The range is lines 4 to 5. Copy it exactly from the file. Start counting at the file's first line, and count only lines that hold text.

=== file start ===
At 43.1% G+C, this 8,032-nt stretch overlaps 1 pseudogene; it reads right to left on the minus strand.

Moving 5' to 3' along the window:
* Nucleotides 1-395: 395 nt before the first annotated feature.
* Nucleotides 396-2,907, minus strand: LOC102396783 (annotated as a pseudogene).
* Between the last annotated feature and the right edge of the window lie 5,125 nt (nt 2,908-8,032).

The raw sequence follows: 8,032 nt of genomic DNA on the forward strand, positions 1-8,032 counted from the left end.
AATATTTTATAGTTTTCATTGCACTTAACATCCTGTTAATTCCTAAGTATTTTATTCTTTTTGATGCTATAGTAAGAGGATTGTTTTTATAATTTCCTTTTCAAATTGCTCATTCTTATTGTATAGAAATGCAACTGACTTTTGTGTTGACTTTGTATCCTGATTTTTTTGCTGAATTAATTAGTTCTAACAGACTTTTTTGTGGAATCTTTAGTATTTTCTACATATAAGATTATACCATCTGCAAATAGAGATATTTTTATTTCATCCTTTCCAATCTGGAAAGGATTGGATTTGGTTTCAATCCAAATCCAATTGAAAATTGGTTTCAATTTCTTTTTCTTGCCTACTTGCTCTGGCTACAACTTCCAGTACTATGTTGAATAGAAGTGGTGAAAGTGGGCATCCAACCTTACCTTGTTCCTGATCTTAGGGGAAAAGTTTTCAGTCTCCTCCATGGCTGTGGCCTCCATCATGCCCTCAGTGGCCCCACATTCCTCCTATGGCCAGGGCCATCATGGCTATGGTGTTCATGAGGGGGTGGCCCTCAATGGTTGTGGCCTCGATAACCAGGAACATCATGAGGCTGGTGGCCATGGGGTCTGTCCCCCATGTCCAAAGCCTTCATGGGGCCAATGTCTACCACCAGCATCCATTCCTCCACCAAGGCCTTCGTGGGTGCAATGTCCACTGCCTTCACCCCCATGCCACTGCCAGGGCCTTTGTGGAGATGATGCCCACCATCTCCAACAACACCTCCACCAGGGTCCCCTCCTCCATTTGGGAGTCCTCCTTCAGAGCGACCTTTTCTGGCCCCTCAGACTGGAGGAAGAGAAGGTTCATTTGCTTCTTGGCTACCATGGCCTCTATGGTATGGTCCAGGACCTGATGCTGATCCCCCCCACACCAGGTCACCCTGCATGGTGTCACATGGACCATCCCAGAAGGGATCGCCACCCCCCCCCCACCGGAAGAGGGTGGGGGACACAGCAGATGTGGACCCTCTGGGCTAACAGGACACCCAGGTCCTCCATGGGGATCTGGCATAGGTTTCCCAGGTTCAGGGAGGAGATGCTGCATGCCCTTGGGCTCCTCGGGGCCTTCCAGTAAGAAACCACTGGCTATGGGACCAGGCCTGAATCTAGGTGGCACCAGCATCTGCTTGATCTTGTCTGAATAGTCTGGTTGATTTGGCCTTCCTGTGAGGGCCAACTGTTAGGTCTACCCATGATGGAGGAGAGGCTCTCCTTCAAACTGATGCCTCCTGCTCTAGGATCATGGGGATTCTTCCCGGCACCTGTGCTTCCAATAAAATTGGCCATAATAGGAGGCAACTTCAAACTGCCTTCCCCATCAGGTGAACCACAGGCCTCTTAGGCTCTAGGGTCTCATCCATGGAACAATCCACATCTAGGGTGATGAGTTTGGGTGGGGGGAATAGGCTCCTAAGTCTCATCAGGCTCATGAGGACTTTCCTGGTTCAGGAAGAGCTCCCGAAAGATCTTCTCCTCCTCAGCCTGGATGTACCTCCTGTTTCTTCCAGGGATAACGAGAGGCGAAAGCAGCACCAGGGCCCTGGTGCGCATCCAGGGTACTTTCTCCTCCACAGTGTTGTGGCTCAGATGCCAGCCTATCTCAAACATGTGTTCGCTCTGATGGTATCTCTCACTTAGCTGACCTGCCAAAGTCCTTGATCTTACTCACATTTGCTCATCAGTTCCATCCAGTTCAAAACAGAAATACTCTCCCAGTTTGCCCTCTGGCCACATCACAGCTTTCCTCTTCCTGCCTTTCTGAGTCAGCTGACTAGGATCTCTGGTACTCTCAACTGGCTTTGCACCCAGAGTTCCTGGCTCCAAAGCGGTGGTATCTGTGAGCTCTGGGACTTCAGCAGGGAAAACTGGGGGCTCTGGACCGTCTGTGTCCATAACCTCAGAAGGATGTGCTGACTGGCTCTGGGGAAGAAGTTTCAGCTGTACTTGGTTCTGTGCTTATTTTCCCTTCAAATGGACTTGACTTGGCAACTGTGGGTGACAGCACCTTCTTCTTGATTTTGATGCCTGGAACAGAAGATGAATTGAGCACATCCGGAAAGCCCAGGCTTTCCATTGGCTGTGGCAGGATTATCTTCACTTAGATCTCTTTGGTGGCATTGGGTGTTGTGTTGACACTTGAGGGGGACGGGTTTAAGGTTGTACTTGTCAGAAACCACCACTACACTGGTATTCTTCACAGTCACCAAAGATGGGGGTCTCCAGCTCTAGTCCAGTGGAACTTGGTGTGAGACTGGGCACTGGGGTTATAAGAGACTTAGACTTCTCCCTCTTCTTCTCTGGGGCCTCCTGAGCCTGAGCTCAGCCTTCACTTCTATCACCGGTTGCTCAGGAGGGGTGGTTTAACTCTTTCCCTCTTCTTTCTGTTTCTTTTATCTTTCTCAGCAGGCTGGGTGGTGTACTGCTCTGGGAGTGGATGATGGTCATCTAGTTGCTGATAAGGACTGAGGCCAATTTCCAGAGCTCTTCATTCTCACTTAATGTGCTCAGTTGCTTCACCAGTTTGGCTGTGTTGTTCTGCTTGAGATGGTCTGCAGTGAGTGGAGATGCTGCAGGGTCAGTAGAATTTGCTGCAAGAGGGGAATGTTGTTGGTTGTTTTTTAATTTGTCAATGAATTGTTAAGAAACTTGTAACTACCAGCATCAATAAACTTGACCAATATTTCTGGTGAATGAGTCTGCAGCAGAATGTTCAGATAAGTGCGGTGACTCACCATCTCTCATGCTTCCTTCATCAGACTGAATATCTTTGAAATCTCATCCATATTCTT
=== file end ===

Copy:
* Nucleotides 396-2,907, minus strand: LOC102396783 (annotated as a pseudogene).
* Between the last annotated feature and the right edge of the window lie 5,125 nt (nt 2,908-8,032).